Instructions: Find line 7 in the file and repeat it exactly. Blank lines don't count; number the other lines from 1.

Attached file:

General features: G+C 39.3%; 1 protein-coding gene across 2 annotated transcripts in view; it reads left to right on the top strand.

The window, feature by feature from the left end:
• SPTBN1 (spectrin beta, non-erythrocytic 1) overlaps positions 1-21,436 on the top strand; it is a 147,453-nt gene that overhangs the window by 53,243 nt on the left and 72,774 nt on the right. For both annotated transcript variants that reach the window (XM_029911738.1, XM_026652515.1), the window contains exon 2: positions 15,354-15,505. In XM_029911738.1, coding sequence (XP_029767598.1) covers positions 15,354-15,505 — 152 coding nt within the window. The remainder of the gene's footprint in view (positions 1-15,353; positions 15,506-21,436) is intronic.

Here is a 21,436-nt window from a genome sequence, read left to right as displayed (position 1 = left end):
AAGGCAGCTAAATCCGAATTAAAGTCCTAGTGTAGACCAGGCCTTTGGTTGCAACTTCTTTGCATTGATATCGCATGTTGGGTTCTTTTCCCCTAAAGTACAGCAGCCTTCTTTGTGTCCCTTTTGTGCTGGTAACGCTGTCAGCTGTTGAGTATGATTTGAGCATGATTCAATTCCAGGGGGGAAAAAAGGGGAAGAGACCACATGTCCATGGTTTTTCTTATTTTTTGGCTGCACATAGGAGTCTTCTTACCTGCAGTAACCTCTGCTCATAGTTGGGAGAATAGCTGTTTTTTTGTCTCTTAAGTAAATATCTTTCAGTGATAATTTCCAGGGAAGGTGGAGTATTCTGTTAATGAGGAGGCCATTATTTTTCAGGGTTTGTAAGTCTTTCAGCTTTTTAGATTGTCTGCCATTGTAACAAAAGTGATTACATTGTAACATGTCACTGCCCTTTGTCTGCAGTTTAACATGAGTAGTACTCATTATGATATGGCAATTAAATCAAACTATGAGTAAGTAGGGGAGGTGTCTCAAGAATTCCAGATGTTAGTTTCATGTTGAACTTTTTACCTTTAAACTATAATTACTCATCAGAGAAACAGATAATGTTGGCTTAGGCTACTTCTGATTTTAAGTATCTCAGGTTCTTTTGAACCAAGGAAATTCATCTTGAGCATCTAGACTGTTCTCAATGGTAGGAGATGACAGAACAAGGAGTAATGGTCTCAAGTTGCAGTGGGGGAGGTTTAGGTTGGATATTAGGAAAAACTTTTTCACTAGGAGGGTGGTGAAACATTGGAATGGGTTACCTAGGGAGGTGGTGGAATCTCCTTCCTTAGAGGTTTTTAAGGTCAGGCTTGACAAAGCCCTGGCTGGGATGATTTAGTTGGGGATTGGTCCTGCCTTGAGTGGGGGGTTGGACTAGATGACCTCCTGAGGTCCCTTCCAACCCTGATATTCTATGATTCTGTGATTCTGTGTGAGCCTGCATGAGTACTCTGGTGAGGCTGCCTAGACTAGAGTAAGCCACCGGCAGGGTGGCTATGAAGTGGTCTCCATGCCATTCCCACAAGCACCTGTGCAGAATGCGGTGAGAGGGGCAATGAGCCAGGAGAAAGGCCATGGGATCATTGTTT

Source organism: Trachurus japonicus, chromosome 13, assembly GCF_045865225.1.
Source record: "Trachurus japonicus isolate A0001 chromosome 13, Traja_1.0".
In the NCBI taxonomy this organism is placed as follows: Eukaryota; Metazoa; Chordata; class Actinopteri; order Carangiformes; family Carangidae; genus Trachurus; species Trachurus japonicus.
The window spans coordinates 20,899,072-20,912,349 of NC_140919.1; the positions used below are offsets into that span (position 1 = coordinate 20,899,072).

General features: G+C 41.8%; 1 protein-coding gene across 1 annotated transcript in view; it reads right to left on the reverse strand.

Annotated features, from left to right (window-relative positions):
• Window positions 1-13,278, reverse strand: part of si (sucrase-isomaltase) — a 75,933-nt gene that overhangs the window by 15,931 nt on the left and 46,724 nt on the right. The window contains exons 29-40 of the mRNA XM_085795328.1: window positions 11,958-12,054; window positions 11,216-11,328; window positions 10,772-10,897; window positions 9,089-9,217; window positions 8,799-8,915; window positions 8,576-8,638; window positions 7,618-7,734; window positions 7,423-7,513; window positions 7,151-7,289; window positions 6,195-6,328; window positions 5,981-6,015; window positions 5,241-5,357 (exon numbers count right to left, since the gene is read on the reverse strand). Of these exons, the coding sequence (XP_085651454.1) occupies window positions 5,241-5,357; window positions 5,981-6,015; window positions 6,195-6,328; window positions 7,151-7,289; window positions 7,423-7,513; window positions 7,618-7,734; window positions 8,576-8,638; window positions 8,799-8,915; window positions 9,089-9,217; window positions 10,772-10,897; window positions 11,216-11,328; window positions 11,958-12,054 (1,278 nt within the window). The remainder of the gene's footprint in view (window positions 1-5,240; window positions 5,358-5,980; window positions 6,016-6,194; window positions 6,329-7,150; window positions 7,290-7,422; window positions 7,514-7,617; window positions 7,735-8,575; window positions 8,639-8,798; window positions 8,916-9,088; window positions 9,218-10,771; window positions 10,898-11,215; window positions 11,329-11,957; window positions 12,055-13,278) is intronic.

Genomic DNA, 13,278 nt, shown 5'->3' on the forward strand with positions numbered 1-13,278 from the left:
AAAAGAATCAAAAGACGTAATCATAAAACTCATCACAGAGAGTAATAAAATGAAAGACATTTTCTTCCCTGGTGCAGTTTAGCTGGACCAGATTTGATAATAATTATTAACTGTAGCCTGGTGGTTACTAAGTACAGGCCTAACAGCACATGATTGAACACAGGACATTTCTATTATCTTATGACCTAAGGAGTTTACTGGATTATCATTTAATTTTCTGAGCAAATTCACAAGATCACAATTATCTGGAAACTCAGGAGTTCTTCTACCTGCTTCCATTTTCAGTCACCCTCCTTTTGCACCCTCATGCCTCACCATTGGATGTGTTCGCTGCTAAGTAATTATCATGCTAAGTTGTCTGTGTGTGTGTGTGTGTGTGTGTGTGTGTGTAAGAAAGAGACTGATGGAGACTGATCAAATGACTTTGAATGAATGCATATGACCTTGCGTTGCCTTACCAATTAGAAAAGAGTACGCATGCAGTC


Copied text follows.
Source record: "Trachurus japonicus isolate A0001 chromosome 13, Traja_1.0".